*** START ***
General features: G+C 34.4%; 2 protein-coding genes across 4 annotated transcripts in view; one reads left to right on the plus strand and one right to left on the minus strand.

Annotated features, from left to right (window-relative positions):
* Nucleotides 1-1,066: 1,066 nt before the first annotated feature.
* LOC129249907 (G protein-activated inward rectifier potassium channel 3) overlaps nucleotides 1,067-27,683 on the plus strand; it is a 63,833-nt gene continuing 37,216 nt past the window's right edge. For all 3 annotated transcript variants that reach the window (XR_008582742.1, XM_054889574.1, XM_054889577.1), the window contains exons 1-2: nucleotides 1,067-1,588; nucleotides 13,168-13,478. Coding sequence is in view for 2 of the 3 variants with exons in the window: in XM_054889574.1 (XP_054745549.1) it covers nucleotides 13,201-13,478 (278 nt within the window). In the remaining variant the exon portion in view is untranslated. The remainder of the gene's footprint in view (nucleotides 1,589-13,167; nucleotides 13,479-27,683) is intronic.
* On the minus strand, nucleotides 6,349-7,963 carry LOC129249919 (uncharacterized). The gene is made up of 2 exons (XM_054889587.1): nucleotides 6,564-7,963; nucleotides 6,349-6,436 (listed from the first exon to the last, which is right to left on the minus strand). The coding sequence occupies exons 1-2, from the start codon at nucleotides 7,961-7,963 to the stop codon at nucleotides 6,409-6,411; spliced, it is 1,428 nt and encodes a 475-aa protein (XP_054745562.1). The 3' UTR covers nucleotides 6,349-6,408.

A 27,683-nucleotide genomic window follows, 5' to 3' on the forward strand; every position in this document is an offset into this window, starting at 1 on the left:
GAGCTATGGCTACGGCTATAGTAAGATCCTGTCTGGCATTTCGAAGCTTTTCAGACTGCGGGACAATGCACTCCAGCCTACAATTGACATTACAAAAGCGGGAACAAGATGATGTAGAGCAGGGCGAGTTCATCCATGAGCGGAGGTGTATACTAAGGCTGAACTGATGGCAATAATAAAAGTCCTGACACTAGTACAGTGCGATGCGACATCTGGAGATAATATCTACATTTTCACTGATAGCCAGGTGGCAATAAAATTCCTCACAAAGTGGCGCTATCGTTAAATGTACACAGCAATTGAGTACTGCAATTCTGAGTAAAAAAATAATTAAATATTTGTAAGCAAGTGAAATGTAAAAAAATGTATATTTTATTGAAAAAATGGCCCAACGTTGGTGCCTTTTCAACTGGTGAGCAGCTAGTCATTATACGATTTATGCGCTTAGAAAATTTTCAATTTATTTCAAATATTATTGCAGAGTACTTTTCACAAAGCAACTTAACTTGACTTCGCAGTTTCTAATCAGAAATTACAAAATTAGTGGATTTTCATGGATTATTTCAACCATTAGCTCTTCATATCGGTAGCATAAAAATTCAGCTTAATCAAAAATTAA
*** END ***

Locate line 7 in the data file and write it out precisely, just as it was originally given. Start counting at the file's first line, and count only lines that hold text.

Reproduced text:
GAGCTATGGCTACGGCTATAGTAAGATCCTGTCTGGCATTTCGAAGCTTTTCAGACTGCGGGACAATGCACTCCAGCCTACAATTGACATTACAAAAGCGGGAACAAGATGATGTAGAGCAGGGCGAGTTCATCCATGAGCGGAGGTGTATACTAAGGCTGAACTGATGGCAATAATAAAAGTCCTGACACTAGTACAGTGCGATGCGACATCTGGAGATAATATCTACATTTTCACTGATAGCCAGGTGGCAATAAAATTCCTCACAAAGTGGCGCTATCGTTAAATGTACACAGCAATTGAGTACTGCAATTCTGAGTAAAAAAATAATTAAATATTTGTAAGCAAGTGAAATGTAAAAAAATGTATATTTTATTGAAAAAATGGCCCAACGTTGGTGCCTTTTCAACTGGTGAGCAGCTAGTCATTATACGATTTATGCGCTTAGAAAATTTTCAATTTATTTCAAATATTATTGCAGAGTACTTTTCACAAAGCAACTTAACTTGACTTCGCAGTTTCTAATCAGAAATTACAAAATTAGTGGATTTTCATGGATTATTTCAACCATTAGCTCTTCATATCGGTAGCATAAAAATTCAGCTTAATCAAAAATTAA